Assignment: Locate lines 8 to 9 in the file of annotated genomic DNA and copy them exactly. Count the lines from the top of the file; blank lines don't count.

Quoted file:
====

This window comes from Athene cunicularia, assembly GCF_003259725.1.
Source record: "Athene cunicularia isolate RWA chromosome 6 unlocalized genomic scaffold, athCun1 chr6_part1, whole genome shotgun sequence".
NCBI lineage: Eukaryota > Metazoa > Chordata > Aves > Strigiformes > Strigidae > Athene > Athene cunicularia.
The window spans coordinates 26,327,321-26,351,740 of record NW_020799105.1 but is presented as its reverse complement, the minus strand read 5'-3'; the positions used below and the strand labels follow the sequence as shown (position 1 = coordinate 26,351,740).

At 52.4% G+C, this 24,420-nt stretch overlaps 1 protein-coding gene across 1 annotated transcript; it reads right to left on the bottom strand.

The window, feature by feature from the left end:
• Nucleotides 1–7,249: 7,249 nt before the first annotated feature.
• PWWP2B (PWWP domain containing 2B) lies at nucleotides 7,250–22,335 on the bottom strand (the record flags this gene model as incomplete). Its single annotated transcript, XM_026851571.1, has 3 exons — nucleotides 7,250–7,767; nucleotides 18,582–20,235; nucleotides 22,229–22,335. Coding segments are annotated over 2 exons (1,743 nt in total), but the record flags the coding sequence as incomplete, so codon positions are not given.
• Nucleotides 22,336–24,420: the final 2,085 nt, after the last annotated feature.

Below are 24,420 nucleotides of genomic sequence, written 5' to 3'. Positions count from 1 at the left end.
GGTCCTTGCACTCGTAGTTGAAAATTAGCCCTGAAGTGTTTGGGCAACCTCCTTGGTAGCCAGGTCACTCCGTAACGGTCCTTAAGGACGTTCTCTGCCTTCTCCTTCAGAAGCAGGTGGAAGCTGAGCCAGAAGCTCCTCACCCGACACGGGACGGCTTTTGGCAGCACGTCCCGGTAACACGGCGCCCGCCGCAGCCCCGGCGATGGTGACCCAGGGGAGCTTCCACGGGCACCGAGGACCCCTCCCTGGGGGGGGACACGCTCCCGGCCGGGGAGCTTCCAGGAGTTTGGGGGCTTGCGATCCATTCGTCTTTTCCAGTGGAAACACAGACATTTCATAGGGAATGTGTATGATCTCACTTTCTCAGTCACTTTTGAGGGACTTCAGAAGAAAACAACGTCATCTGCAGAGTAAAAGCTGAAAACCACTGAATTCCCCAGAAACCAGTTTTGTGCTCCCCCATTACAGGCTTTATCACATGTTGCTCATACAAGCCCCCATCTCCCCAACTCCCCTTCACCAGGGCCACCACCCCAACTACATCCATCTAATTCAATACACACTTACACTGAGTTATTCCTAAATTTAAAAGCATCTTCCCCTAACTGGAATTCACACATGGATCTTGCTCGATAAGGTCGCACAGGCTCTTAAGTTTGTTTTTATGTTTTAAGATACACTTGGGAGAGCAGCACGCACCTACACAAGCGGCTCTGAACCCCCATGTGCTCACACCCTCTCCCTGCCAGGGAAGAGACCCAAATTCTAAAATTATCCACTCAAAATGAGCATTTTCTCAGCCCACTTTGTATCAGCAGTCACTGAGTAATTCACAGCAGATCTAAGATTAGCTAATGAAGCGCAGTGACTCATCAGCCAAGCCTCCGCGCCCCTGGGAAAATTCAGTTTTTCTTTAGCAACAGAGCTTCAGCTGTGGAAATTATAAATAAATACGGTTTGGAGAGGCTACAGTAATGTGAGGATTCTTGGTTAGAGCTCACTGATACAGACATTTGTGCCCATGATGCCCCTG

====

• PWWP2B (PWWP domain containing 2B) lies at nucleotides 7,250–22,335 on the bottom strand (the record flags this gene model as incomplete). Its single annotated transcript, XM_026851571.1, has 3 exons — nucleotides 7,250–7,767; nucleotides 18,582–20,235; nucleotides 22,229–22,335. Coding segments are annotated over 2 exons (1,743 nt in total), but the record flags the coding sequence as incomplete, so codon positions are not given.
• Nucleotides 22,336–24,420: the final 2,085 nt, after the last annotated feature.